Here are my posts which have an historical theme. You will notice the emphasis on 19th century British political history in particular, a period which I studied for my history PhD.

As Winston Churchill said, explaining the practical application of history to forecasting, “The longer you can look back, the further you can look forward”.

Plus, history is just such fun, with a wealth of amazing stories, fascinating details and important lessons for the present.


The true art and sphere of the candidate is not to make great speeches…

Frank Gray - The Confessions of a Candidate - cover pages

Showing that the point I often make about how little most voters know about politics is nothing new, here’s a quote from the 1925 book, The Confessions of a Candidate:

The true art and sphere of the candidate is not to make great and convincing speeches to an electorate thirsting for deeper information upon abstract economics or the foreign situation, but rather to preserve the peace between the conflicting and contending factions which he will find among his own party, and to appeal to the 90 per cent. of the electors more stirred by their own affairs than by politics.

The book is by Frank Gray, Liberal MP for Oxford City 1922-24 and a junior whip. But his political career was far more dramatic than that makes it sound.

His 1922 victory saw him gain the seat on a 30%. He won re-election 1923 with only a small dip in his vote. An election petition followed, however, and his agent was found to have submitted false election expense returns in an attempt to hide spending above the legal limit. As a result, Gray was unseated as an MP, becoming the last MP to lose their seat for electoral malpractice until Phil Woolas in 2010.*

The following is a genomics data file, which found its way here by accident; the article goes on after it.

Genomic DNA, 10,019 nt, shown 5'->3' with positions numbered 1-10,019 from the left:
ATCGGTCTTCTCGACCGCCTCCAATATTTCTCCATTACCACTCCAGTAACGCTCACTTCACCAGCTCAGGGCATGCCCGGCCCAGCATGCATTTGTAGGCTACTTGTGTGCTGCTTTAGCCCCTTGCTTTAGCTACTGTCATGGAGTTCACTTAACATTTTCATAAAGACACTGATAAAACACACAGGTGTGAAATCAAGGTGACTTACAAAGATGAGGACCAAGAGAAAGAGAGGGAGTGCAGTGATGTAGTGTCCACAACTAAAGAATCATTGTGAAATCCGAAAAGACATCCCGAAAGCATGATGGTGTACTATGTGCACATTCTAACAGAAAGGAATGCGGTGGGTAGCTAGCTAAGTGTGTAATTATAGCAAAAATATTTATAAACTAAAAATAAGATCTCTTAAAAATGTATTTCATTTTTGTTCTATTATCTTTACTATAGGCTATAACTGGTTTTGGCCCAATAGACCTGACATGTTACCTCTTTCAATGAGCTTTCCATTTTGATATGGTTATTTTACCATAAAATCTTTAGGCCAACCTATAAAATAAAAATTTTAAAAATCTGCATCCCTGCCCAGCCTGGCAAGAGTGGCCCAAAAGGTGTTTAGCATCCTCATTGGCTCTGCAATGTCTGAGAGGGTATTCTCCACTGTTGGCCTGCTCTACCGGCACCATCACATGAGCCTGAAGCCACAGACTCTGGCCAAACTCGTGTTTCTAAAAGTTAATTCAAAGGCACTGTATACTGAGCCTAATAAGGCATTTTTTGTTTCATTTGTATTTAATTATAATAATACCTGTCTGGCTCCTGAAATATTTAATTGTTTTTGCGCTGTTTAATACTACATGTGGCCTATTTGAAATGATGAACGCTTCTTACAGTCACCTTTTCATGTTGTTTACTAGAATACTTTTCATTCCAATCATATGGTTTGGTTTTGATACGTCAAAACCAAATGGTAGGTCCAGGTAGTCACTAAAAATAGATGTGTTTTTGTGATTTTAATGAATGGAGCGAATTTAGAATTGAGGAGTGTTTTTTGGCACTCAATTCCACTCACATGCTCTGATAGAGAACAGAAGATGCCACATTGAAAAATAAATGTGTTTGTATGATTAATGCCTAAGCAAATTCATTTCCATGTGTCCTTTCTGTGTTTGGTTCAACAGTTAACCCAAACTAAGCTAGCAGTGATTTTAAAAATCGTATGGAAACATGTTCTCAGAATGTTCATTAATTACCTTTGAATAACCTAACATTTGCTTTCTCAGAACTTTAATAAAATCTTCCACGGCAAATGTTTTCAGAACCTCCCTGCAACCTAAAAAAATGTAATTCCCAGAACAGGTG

The resulting by-election was contested for the Liberals by C.B. Fry. However, this amazingly multi-talented man, perhaps best known as a cricketer and FA Cup finalist, and also able to jump backwards from a standing start onto a mantelpiece, lost.

In the book, Gray excuses the breach of the law as a mistake that he was already seeking legal relief for when the election petition was filed. Such excuse-making might be expected, but to Gray’s credit, he defends his agent: “[He] was placed through my folly and pressure in a position he could not possibly fill … He had unwittingly overspent … So innocent was his method that he filed and published accounts which disclosed irregularities to the whole world”.

However, reports that Gray’s election tactics including blocking the exit of a local train station to delay sufficiently mainly Conservative commuters so that they missed the close of polls suggests he was not quite the figure of virtue his published contrition over the petition suggests.

All this makes Confessions of a Candidate a fascinating read at times. Second-hand copies are can be available at reasonable prices though they fluctuate widely, even up to at the time of typing nearly £1,000 (!). Mine came in at much less only a few weeks back, however.


* Fiona Jones was disqualified from being an MP in 1999, but she won her appeal and so retained her seat.

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